Saltburn Chalybeate

Ruddle

Chalybes – The Chalybes or Chaldoi were a people mentioned by Classical authors as living in Pontus and Cappadocia in northern Anatolia during Classical Antiquity. Their territory was known as Chaldia, extending from the Halys to Pharnakeia and Trabzon in the east, the Chaldoi/Chalybes, Mossynoikoi, and Tubal/Tabal/Tibareni, are counted among the first ironsmith nations by classical authors.

Source

Barningham Moor

Barningham

Light constantly changes as weather moves rapidly from the west

 A stoat tracks my progress across the moor

The ruins of an ancient settlement can be found in the bracken

An ancient cairn, four millennia of beaten bounds

The reliable instability of limestone – the stone circle slowly sinking, the gill slowly growing

Eel Hill – scrying stone

Barningham Insulator

Saltburn

The Old Stones

Old Stones

I recently bought a copy of a new book called The Old Stones. The Book describes itself as ‘A Field Guide to the Megalithic sites of Britain and Ireland’ and ‘the most comprehensive and democratically selected list of prehistoric sites that has ever been put in a book like this.’ The book is a collaborative work and utilises the knowledge and experience of the users of the Megalithic Portal website.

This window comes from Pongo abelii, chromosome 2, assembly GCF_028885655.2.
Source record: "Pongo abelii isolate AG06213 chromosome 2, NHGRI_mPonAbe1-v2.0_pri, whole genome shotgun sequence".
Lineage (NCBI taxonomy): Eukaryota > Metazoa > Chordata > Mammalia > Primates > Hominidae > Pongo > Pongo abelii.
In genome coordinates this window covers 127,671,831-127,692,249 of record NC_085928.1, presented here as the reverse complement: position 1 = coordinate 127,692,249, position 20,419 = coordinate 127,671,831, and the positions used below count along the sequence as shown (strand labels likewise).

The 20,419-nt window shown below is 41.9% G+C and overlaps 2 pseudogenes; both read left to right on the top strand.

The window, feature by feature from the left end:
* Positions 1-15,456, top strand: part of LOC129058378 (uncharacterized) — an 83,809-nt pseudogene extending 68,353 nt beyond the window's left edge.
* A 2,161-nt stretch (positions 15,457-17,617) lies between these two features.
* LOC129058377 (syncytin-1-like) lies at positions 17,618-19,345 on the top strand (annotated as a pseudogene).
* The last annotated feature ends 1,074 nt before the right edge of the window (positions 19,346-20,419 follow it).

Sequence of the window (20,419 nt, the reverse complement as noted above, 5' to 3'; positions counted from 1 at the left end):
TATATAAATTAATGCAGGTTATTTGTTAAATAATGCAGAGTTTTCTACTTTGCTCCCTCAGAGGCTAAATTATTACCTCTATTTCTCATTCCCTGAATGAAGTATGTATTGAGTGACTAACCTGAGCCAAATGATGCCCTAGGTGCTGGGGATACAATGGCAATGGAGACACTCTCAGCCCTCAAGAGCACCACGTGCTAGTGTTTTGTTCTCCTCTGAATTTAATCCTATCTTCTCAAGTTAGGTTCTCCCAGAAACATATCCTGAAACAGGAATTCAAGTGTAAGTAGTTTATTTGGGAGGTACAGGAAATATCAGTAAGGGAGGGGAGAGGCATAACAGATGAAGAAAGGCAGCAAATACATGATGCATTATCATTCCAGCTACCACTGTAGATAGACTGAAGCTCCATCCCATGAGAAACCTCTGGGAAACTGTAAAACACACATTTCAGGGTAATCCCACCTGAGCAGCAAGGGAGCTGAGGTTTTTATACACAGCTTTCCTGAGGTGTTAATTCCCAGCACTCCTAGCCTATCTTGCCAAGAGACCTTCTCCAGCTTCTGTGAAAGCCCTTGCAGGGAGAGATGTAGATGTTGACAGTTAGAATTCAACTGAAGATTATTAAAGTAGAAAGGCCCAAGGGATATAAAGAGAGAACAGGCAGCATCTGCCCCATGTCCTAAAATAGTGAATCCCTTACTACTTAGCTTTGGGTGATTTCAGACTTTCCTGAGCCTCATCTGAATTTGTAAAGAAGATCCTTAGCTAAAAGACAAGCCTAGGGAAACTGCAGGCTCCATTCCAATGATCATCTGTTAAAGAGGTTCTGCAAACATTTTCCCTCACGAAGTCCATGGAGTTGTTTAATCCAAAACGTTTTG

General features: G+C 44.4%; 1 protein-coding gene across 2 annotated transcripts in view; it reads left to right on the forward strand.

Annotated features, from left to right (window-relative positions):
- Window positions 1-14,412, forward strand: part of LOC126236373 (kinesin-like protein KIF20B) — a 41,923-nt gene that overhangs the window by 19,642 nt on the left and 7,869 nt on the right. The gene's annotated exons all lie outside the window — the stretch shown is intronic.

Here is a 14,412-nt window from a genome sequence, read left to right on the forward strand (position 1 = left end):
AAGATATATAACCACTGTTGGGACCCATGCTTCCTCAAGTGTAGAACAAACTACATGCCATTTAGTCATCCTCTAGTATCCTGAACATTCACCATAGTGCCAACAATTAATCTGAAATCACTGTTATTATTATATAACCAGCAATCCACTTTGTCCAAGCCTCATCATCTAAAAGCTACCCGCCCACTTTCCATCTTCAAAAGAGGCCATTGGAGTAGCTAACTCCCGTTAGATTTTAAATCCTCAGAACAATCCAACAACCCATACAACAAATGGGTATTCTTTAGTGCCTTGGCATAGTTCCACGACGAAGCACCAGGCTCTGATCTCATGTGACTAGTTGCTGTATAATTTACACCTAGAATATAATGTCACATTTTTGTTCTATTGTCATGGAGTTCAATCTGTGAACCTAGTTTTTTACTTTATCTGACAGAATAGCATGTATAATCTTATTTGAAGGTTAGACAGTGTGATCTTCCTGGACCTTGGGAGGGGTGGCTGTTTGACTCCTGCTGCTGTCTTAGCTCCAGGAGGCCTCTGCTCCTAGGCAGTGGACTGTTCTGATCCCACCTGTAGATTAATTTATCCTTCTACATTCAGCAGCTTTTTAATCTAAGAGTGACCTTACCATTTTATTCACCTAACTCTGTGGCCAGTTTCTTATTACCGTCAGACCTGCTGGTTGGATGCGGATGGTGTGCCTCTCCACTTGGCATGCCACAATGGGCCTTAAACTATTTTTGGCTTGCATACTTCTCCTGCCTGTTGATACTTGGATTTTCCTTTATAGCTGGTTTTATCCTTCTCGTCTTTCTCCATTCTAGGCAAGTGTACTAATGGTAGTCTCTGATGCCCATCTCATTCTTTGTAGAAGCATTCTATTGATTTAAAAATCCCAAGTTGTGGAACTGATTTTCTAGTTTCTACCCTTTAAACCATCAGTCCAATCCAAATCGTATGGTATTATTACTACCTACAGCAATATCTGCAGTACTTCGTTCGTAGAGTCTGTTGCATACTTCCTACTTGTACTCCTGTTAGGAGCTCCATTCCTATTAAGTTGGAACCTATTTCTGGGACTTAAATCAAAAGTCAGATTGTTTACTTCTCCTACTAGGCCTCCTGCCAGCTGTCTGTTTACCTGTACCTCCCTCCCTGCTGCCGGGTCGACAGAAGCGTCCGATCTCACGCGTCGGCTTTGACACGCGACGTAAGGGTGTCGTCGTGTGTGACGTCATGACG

I have been visiting prehistoric sites around Britain and Europe for over 30 years but I don’t consider myself experienced enough to give a qualified opinion on the national coverage of the book so I’ll focus on the treatment of North Yorkshire and Cumbria.

The gazetteer covers the major monuments of the Yorkshire Wolds, the Ure-Swale Plateau and a couple of Pennine sites. Sadly only two North York Moors sites have made it into the book, Nab Ridge and The High and Low Bridestones. Both of these are lovely sites although it could be argued that the Low Bridestones are merely a group of fairly underwhelming low walls. There is no mention of  any of the impressive moorland standing stones or burial monuments. Even the nationally important prehistoric rock art site of Fylingdales Moor with its 200+ carved rocks and monuments, fails to get a mention.

The book then travels westwards to Cumbria and manages to capture many significant Cumbrian sites. Surprisingly the Greycroft and Elva Plain circles fail to get a mention. After Cumbria the book back-tracks east to Barningham Moor, then jumps 60 miles north to Northumberland.

The book promotes itself as a field guide, this is only part true, in eastern Cumbria it would be a handy book to keep in your car but in the case of the North York Moors and the Northern Pennines it would be of little use. It is also quite a heavy book to be toting around in your rucksack. My final gripe, the regional guides section at the end of the book fails to list any guides covering Northern England, Wales, most of Scotland and all of the island of Ireland. That said, it does list many useful many online resources.